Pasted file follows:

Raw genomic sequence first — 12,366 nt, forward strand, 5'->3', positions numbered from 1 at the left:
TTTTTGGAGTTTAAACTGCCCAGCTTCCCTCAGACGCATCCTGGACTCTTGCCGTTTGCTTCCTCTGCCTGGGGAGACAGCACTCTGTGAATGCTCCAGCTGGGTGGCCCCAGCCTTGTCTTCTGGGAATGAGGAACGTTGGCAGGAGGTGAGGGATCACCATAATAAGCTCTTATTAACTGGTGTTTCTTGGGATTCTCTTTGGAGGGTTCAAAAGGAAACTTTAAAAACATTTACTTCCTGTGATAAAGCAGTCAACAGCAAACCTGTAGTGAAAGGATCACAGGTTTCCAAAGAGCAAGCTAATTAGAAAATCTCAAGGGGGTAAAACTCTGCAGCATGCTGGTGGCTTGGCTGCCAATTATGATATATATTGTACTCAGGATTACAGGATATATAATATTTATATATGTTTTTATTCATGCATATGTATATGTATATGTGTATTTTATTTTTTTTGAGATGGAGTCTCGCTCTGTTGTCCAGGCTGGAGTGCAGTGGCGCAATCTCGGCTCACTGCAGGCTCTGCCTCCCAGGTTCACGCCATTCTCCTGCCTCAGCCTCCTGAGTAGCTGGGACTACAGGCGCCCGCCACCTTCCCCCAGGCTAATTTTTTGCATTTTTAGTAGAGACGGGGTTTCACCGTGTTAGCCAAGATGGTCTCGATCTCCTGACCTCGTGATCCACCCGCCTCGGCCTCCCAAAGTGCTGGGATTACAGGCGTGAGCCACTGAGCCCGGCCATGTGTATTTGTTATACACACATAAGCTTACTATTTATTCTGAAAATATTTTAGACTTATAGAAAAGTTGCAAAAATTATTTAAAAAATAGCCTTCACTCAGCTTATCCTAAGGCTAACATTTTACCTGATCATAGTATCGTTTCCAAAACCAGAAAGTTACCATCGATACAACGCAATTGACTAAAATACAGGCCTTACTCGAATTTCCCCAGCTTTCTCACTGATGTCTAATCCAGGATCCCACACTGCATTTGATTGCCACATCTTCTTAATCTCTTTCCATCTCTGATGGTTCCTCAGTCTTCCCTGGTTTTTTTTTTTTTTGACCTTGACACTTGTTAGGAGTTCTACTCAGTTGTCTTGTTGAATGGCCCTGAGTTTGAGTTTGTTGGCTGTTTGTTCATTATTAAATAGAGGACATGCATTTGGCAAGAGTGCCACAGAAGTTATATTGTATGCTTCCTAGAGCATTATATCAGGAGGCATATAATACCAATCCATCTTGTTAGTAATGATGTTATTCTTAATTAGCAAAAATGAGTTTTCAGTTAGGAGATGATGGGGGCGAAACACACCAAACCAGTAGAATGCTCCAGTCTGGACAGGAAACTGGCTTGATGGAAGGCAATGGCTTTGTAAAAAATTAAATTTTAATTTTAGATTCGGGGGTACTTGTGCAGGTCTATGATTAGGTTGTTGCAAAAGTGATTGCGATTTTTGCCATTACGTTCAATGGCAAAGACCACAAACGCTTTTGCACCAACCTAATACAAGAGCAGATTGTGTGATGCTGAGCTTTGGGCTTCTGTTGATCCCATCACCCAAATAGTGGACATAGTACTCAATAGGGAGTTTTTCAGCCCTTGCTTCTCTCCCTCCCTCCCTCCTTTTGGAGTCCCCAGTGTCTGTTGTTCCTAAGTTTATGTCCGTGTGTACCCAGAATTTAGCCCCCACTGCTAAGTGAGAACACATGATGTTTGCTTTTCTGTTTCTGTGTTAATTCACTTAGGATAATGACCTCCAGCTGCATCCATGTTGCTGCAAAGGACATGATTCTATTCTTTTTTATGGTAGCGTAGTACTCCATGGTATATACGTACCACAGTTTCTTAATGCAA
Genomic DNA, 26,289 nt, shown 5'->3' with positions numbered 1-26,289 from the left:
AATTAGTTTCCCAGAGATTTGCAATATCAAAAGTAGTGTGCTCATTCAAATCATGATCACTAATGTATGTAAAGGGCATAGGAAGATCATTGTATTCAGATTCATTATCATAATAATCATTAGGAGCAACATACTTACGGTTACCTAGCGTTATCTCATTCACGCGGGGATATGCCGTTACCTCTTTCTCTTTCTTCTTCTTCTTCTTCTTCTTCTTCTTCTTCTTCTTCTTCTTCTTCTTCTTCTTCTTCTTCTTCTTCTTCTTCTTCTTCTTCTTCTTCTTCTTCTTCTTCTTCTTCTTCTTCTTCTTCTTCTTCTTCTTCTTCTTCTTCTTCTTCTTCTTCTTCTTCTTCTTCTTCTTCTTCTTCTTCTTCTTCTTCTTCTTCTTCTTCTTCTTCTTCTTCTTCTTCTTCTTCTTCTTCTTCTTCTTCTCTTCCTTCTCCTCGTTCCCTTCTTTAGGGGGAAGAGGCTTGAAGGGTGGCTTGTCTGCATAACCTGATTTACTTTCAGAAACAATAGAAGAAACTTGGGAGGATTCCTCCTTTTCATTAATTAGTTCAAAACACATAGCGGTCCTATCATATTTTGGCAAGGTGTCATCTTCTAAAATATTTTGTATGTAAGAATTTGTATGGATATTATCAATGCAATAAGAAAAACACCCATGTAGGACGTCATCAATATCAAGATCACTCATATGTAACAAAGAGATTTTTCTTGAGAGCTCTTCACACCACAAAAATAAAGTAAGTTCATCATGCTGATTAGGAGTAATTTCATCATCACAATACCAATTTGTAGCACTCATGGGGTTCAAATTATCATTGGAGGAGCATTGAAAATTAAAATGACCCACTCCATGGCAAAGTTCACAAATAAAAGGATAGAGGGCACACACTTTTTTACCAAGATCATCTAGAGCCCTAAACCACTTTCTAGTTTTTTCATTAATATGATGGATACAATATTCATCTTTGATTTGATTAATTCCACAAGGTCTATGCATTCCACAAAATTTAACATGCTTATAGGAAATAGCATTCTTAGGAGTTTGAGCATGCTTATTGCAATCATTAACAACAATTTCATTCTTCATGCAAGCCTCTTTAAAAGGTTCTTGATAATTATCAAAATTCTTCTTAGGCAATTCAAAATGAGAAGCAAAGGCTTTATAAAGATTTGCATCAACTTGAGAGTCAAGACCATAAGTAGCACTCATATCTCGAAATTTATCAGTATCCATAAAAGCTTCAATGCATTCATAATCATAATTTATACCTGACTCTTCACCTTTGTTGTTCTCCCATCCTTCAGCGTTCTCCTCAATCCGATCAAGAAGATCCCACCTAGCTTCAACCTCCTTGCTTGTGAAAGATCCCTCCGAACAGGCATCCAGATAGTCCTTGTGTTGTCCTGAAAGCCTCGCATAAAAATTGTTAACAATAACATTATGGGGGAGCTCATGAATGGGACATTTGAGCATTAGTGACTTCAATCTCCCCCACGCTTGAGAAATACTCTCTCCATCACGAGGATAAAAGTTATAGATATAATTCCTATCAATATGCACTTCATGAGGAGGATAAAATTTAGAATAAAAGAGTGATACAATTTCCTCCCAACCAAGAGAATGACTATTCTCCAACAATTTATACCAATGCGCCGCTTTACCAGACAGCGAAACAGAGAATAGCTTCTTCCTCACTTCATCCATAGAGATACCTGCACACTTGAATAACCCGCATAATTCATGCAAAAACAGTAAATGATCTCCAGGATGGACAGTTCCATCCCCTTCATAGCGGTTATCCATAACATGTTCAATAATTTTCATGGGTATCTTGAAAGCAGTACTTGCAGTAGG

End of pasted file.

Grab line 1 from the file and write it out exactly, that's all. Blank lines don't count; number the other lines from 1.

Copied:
Raw genomic sequence first — 12,366 nt, forward strand, 5'->3', positions numbered from 1 at the left: